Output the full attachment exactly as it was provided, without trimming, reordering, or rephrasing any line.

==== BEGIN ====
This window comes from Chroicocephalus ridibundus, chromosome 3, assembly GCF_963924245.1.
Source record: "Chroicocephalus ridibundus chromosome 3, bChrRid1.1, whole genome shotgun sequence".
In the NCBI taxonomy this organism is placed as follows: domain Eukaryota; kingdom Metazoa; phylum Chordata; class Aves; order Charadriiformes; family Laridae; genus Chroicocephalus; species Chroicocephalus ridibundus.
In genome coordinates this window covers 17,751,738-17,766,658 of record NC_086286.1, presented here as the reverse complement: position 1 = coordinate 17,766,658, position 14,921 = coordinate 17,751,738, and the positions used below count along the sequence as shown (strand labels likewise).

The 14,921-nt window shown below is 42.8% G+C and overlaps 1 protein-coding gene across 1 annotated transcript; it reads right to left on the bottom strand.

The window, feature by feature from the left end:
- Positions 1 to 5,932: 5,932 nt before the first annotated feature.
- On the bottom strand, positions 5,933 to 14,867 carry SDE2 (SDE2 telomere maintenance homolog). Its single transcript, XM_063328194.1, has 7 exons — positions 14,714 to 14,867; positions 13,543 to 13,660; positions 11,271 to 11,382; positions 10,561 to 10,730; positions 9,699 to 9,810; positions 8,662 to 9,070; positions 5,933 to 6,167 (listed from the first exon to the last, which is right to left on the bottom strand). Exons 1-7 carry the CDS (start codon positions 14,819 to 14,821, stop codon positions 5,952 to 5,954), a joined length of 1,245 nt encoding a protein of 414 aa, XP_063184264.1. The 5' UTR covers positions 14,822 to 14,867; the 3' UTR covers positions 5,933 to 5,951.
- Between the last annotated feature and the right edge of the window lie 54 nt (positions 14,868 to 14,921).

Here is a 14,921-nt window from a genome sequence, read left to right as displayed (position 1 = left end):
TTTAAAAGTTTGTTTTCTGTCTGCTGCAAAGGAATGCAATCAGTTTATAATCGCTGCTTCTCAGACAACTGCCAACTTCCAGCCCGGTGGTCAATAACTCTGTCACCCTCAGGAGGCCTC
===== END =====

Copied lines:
This window comes from Chroicocephalus ridibundus, chromosome 3, assembly GCF_963924245.1.
Source record: "Chroicocephalus ridibundus chromosome 3, bChrRid1.1, whole genome shotgun sequence".
In the NCBI taxonomy this organism is placed as follows: domain Eukaryota; kingdom Metazoa; phylum Chordata; class Aves; order Charadriiformes; family Laridae; genus Chroicocephalus; species Chroicocephalus ridibundus.
In genome coordinates this window covers 17,751,738-17,766,658 of record NC_086286.1, presented here as the reverse complement: position 1 = coordinate 17,766,658, position 14,921 = coordinate 17,751,738, and the positions used below count along the sequence as shown (strand labels likewise).

The 14,921-nt window shown below is 42.8% G+C and overlaps 1 protein-coding gene across 1 annotated transcript; it reads right to left on the bottom strand.

The window, feature by feature from the left end:
- Positions 1 to 5,932: 5,932 nt before the first annotated feature.
- On the bottom strand, positions 5,933 to 14,867 carry SDE2 (SDE2 telomere maintenance homolog). Its single transcript, XM_063328194.1, has 7 exons — positions 14,714 to 14,867; positions 13,543 to 13,660; positions 11,271 to 11,382; positions 10,561 to 10,730; positions 9,699 to 9,810; positions 8,662 to 9,070; positions 5,933 to 6,167 (listed from the first exon to the last, which is right to left on the bottom strand). Exons 1-7 carry the CDS (start codon positions 14,819 to 14,821, stop codon positions 5,952 to 5,954), a joined length of 1,245 nt encoding a protein of 414 aa, XP_063184264.1. The 5' UTR covers positions 14,822 to 14,867; the 3' UTR covers positions 5,933 to 5,951.
- Between the last annotated feature and the right edge of the window lie 54 nt (positions 14,868 to 14,921).

Here is a 14,921-nt window from a genome sequence, read left to right as displayed (position 1 = left end):
TTTAAAAGTTTGTTTTCTGTCTGCTGCAAAGGAATGCAATCAGTTTATAATCGCTGCTTCTCAGACAACTGCCAACTTCCAGCCCGGTGGTCAATAACTCTGTCACCCTCAGGAGGCCTC